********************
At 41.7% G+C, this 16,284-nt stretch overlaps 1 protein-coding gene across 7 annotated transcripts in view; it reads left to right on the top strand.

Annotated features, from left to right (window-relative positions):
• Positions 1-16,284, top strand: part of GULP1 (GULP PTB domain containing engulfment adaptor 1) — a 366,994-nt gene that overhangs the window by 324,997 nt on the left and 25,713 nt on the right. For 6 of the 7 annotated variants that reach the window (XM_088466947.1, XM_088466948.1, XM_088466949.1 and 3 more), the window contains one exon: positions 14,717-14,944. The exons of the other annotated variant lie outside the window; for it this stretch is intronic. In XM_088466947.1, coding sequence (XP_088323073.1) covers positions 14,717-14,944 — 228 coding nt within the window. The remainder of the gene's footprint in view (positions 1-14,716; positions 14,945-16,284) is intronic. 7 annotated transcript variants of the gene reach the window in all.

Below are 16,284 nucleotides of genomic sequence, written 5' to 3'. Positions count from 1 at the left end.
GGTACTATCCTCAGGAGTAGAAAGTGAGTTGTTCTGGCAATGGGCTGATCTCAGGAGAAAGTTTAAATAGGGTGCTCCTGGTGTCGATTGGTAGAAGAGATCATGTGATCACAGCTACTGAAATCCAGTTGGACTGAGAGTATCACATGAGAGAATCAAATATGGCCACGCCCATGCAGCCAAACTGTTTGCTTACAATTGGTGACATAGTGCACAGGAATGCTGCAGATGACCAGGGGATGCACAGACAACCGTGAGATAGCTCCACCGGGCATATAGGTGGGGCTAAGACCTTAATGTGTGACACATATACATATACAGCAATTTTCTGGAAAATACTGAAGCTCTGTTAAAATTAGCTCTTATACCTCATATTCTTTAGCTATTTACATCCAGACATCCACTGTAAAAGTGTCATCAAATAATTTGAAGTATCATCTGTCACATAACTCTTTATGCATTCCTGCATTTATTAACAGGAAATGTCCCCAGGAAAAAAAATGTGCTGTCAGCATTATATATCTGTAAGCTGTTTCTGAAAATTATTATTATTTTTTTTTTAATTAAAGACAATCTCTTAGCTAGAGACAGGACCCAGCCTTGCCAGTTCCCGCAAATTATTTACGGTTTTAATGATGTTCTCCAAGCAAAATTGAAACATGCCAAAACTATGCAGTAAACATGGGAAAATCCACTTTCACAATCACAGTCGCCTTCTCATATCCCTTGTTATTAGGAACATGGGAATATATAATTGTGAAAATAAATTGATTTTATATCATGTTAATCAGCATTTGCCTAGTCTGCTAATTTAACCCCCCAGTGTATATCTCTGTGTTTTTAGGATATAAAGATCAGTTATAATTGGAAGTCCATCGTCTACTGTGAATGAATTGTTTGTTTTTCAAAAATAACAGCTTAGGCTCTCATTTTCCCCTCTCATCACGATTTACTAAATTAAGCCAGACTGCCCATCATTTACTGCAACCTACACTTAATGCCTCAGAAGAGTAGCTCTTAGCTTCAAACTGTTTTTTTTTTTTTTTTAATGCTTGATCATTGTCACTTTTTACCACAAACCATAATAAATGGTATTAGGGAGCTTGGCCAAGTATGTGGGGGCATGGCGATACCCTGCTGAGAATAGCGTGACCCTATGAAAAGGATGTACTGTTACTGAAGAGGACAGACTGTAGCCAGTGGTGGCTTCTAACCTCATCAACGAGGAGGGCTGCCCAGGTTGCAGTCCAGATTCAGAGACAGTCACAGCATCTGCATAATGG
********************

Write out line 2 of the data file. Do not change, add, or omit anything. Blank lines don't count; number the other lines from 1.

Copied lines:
Annotated features, from left to right (window-relative positions):